The debate over Alex Greenwich’s euthanasia and assisted dying bill began in Parliament on Friday, with 20 MPs speaking in favour of the bill and 11 speaking against.
Notably, both Premier Dominic Perrottet and Opposition Leader Chris Minns took to the floor and announced their opposition to the bill. Despite being on opposite sides of the chamber, they were on a unity ticket with the idea that no euthanasia or assisted suicide bill should ever be accepted, no matter the supposed safeguards, because it can never be made safe.
Premier Perrottet spoke about how the debate isn’t over technicalities, but over the type of society we wanted to be. The Premier said:
“This debate is fundamentally about how we treat that precious thing called human life. Our answer to that question defines what kind of society we will be. This bill at its heart enshrines a new principle—that we can intentionally help terminate the lives of certain people to end their suffering.
“Make no mistake, this is a culture-changing decision. Once we accept the principle of this bill, we cross a line and nothing will be the same as we will have started to define the value of life. It turns on its head a bedrock of our ethics—that we help, not hurt; that we offer hope, not harm.
“A strong society cherishes and protects its most fragile members. I stand against this bill because it will not help but harm. It will not bring hope but hopelessness. This debate is not about who we are today but about who we want to be tomorrow. A society is judged by how it treats its most vulnerable, the sick, the frail, the elderly, the disabled. It sees them as a blessing and not as a burden. It stands in solidarity with those who suffer and it accompanies the sick and dying on their journey, not offering death but care, comfort and compassion.”
Opposition Leader Chris Minns similarly acknowledged that no bill that permitted euthanasia or assisted suicide could ever be acceptable. He had this to say:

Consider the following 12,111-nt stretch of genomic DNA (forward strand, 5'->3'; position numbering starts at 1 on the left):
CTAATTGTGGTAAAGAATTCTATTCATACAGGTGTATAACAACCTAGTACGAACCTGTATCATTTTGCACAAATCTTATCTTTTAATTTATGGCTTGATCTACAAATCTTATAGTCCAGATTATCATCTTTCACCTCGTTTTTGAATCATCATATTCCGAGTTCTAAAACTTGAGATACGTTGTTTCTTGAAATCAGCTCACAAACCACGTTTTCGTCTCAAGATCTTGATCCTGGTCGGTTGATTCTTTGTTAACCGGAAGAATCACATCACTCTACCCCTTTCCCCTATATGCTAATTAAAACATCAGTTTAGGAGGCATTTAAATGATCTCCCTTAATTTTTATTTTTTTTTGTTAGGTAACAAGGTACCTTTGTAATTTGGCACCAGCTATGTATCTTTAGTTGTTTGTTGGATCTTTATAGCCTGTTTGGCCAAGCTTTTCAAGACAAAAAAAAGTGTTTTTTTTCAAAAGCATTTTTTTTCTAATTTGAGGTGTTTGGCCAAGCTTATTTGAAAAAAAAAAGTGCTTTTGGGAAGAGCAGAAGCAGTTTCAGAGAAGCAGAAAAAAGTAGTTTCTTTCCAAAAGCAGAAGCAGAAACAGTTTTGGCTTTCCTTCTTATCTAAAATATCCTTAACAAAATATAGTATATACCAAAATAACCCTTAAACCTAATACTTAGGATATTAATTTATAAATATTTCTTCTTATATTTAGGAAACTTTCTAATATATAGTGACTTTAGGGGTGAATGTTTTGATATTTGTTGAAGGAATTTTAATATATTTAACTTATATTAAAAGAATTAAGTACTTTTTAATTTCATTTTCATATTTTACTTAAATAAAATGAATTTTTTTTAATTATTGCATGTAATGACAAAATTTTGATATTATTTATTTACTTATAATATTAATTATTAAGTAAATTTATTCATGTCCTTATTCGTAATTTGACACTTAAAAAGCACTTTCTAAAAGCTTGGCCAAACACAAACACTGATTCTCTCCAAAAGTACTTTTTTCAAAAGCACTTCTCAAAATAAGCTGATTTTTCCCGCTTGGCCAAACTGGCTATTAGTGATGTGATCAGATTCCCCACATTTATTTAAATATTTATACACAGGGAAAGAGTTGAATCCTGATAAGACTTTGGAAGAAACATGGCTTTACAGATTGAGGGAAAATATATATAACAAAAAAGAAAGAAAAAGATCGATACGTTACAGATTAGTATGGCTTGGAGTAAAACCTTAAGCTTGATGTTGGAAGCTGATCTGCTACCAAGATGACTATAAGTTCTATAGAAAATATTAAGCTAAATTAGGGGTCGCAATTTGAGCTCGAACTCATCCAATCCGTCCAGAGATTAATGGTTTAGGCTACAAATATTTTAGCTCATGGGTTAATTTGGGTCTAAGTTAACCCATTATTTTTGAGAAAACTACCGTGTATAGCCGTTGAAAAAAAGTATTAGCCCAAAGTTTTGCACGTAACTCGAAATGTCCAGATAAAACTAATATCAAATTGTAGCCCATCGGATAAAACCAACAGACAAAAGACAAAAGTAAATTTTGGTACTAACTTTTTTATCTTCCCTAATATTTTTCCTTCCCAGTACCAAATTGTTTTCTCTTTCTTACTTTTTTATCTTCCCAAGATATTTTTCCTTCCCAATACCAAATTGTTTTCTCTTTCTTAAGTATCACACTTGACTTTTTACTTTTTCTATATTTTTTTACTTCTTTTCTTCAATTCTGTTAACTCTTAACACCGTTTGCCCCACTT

“I am not convinced that any legislation can prevent an individual choosing to die in response to pressure, coercion or duress caused by others. No legislation, even one crafted with the best of intentions like this bill, can prescribe against the conduct of people with bad intentions. Once we provide access to a voluntary assisted death, it is inevitable that some people will act to pressure another to end their life. That pressure may be overt. It may be the demand of an estranged child or a plea for respite from a dearly loved partner. It may be subtle, a suggestion, a hint, an overheard conversation or it may be deduced without a word being spoken by a vulnerable person watching the impact their illness is having on others who they love. The risk of those situations occurring is not far-fetched or exaggerated. In fact, that risk is acknowledged in the bill on the very first page.”
They are both correct. These are bad laws and every jurisdiction that has passed them is a demonstration of the negative impact it has on society. The only way to protect the vulnerable is to ensure the laws are never passed.
Debate will resume in the NSW Parliament on Thursday. If you haven’t already done so, let your MP know your opposition to this bill by clicking here.